From the days of Bardeen and Petersonthe simulation was too simplistic to confirm the alignment of the inner part of the disk. In computing, astronomers encountered two limitations. First, it turned out that accretion disks approach so close to a hole that they move in a curved space-time, which falls into a black hole with great speed. In addition, the rotating force of a black hole causes space-time to rotate after it. Proper consideration of both of these key effects requires Einstein’s general theory of relativity, which predicts how objects affect the geometry of space-time around them.

Secondly, at the disposal of scientists was notThere is enough computational power to account for magnetic turbulences or disturbances inside the accretion disk. These perturbations allow disk particles to stick together and keep a circular shape, ultimately allowing the disk gas to sink in a black hole.

“Imagine that you have this thin disk. Your task is to separate the turbulent flows inside the disk. It’s really a challenge, ”says Chekovsky.

Without the possibility of separating these parts, astrophysicists could not really model realistic black holes.

Black Hole Simulation

To develop computer code capableTo model inclined accretion disks around black holes, Liska and Chekovsky used graphics (GPU) instead of central processing units (CPUs). Extremely effective in creating computer graphics and image processing, graphics processors speed up the creation of images on the screen. Compared to CPUs, they are much more efficient in computing algorithms that process huge amounts of data.

Chekovsky compares a GPU with 1000 horses, and a CPU with a Ferrari with a 1000 horsepower engine.

“Imagine that you are moving to a new apartment. You will have to travel many times from your apartment to Ferrari, because it does not fit a lot of baggage. But if you could put one box on each of a thousand horses, you could have transported all the things at once. This is the power of the GPU. It has many components, each of which is individually slower than the CPU, but there are a lot of them, ”explains Chekovsky.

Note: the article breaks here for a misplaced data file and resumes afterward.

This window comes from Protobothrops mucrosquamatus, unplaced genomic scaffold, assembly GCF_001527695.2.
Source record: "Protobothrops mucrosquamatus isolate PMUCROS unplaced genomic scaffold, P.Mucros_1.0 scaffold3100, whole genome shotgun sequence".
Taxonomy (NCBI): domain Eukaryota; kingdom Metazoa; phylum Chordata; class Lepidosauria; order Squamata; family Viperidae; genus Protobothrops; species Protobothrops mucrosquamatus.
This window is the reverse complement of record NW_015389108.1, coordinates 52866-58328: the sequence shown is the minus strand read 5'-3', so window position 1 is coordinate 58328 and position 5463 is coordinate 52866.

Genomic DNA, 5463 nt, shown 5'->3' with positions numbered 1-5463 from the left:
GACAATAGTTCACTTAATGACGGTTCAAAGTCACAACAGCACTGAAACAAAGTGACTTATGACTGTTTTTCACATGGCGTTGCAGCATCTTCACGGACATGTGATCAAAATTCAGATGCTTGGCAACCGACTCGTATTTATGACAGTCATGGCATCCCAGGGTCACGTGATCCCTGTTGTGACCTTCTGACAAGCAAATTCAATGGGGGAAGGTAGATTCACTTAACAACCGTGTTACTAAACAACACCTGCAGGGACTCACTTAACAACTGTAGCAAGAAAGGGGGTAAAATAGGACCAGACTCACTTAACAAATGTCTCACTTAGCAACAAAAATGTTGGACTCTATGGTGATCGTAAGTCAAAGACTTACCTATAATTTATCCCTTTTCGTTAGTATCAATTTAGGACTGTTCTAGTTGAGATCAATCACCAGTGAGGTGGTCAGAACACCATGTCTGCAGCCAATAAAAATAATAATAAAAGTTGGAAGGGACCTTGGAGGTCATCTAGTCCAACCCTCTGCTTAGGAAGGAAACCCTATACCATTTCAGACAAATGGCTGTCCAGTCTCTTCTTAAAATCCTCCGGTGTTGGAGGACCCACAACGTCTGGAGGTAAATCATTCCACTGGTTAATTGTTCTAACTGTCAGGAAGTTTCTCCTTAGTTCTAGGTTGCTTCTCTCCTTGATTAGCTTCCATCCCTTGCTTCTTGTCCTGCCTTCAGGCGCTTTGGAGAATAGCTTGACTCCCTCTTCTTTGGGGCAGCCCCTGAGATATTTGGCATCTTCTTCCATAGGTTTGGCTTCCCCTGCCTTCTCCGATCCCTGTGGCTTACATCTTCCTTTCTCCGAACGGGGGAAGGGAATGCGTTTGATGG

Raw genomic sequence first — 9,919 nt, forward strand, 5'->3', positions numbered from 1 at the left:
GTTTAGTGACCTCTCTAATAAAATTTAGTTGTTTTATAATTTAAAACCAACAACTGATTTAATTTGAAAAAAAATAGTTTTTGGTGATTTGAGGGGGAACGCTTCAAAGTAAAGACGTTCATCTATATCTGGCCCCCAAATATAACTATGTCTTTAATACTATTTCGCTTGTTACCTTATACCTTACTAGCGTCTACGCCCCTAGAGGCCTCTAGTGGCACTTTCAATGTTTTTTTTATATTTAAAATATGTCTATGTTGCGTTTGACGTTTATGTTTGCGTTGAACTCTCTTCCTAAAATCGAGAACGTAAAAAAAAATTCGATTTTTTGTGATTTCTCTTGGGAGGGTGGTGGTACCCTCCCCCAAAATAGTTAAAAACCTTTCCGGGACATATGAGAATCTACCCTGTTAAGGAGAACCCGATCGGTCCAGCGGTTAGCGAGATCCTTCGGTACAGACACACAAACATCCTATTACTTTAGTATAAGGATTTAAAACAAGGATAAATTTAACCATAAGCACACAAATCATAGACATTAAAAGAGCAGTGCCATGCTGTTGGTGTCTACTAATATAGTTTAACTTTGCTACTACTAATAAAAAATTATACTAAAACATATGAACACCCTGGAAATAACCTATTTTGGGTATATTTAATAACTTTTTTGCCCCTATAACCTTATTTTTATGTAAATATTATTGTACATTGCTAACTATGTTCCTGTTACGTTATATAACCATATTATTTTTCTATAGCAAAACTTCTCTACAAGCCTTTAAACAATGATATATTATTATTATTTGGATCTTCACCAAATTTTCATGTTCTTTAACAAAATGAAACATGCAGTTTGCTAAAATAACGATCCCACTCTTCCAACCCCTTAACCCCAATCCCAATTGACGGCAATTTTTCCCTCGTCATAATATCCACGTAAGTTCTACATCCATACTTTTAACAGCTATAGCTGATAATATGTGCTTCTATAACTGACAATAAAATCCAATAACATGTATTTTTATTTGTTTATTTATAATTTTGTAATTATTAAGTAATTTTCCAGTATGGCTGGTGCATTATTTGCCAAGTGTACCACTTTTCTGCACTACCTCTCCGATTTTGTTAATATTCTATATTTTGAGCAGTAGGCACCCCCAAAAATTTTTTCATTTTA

In addition, Liska adds, for his measurementsThey used the method of adaptive grinding of the computational grid, which uses a dynamic grid that changes and adapts to the flow of motion throughout the simulation. This method allows you to save energy and computer resources, focusing only on certain blocks of the grid, where, in fact, there are movements of flows.

Researchers point out that usingGPUs allowed to speed up the simulation, and the use of adaptive mesh - to increase the resolution of this simulation. Ultimately, scientists were able to create models of very thin accretion disks with a height-to-radius ratio of 0.03. Modeling such a thin disk, the researchers were able to see the equation of the plane of the accretion disk near the black hole.

“The thinnest modeled disks had a height of up to a radius of about 0.05, and it turned out that interesting things happen only at 0.03,” Chekovsky says.

Astronomers note that even with such thin disks, black holes still emit strong jets of particles and radiation.

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"No one expected to see such thin disksable to throw jets. Everyone expected that the magnetic fields creating these streams would tear these thin disks, and yet they are still there, and thanks to that we can solve such observational riddles, ”Chekovsky says.